“I want to allow this company to leave smoking behind,” Philip Morris CEO Jacek Olczak said in an interview with the Mail on Sunday. “I think in the U.K., 10 years from now maximum, you can completely solve the problem of smoking.”
Dang, I grew up with the Marlboro Man and the concept of Marlboro Country, the wide-open spaces where we were free to smoke cancer sticks whenever we wanted while riding our trusted quarter horses across the endless high range in search of lost calves and lost dreams.
Now I’m lost. I haven’t smoked a Marlboro since the 1990s, but as long as they were out there, I could always saddle up and light one up. We became addicted because you, Philip Moris, gave us what was once an acceptable way to do so. But now–or soon–I won’t be able to go back to those days even if I need to.
My addiction probably goes back to the navy when the CPO said, “Smoke ’em if you’ve got ’em” or when the announcement came over the ship’s IMC (public address system), “The smoking lamp is lit.” Gosh, was it possible to be sent to the brig if you didn’t have a cigarette dangling out of your mouth? Perhaps not, but if you weren’t smoking, suffice it to say, you weren’t part of the team. So much for advancement!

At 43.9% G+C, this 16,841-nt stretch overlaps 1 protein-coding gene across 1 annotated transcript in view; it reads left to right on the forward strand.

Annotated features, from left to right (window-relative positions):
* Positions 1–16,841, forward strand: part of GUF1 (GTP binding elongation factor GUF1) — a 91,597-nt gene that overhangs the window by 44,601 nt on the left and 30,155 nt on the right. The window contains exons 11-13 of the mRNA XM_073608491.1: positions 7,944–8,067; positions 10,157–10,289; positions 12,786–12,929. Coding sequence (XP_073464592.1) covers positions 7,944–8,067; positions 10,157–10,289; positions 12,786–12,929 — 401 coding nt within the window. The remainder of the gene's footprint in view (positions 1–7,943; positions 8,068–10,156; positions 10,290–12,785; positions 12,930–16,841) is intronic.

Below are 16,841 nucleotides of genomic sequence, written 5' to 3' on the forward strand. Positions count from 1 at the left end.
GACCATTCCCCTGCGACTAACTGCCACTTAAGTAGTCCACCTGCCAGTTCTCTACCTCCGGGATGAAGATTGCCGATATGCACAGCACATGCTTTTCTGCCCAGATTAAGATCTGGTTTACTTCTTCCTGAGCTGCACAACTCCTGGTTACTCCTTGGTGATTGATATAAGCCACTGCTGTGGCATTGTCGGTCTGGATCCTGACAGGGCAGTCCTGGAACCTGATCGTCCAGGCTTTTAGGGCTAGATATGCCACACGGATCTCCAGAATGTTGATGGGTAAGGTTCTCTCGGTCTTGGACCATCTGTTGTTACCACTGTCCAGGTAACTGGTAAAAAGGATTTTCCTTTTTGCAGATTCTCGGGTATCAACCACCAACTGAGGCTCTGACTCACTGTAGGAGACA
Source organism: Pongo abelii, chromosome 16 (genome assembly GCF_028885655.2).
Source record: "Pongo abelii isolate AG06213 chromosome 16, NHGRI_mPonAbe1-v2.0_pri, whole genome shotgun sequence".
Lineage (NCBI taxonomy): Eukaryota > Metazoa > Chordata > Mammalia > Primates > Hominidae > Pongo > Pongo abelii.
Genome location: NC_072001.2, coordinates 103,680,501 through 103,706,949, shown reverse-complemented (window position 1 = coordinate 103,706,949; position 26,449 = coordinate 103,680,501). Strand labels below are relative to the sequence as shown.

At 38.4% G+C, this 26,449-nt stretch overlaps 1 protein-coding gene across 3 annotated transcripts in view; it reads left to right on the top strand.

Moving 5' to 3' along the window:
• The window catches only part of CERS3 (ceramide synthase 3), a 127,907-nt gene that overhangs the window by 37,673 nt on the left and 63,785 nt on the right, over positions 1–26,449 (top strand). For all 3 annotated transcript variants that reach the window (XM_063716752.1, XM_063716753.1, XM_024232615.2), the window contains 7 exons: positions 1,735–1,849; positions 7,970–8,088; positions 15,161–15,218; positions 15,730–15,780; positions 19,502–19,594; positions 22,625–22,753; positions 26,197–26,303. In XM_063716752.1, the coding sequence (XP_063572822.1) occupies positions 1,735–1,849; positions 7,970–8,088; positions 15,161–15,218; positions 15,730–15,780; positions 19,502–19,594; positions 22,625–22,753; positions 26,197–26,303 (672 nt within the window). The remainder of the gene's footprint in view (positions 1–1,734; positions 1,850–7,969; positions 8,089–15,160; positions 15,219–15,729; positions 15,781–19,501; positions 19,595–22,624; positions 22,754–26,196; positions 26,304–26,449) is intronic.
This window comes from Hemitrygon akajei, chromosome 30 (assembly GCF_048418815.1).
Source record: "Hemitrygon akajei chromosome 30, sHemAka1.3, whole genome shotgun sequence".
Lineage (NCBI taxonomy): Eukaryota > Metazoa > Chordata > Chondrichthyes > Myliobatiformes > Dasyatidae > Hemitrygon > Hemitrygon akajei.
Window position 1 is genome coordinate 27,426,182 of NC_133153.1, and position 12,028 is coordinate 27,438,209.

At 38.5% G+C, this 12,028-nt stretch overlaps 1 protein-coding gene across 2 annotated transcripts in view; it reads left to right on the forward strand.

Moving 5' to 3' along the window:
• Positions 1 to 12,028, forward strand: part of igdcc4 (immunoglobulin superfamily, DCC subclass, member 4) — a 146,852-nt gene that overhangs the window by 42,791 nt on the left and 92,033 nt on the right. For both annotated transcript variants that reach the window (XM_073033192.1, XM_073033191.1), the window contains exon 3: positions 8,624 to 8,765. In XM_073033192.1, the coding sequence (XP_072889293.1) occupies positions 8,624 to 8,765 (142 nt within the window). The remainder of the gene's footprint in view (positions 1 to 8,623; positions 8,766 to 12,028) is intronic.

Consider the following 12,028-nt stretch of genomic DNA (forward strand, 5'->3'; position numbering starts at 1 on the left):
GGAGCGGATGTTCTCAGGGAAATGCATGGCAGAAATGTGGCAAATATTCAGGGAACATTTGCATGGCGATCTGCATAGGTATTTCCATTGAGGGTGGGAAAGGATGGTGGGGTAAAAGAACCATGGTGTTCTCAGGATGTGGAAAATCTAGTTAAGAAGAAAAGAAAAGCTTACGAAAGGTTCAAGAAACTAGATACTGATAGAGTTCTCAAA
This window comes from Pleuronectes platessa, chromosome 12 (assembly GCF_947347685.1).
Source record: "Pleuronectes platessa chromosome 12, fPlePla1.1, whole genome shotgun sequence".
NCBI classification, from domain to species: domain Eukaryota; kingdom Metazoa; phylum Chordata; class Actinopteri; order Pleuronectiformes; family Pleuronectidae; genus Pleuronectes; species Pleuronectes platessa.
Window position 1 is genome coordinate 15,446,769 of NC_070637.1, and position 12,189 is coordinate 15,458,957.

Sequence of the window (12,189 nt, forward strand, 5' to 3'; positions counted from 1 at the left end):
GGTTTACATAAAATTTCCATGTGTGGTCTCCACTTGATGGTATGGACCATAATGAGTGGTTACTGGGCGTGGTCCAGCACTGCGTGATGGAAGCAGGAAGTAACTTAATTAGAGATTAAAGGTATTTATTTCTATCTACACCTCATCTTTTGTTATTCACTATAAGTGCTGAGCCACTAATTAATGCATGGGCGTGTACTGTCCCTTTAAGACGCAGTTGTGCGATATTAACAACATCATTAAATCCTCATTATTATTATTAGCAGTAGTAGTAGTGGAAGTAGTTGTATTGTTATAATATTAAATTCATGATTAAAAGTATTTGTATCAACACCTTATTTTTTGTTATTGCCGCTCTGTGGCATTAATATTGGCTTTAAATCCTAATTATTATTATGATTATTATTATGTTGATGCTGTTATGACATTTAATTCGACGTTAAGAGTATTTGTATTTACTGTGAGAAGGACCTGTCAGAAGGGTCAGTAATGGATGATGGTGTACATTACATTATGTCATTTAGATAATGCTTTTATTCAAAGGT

I might have strayed from Marlboro Country from time to time. I smoked Roxy in the Netherlands and Gauloises in France. But it wasn’t the same. Neither were Players and Senior Service in Britain. They tasted bad and didn’t have a country available where you could ride off into the sunset with cancer. At least Raleigh cigarettes gave out coupons you could save up for an iron lung.
So, we say goodbye, sadly, to Marlboro Country. Maybe not today. But soon. We’ll probably be better off once it’s gone because addiction never goes away. I hope this is one problem our grandchildren never have to face. They’ll have to find their own addictions, books maybe, or Philip Moris biscuits with a dash of marijuana.
Gosh, clean air. I never thought I’d see the day.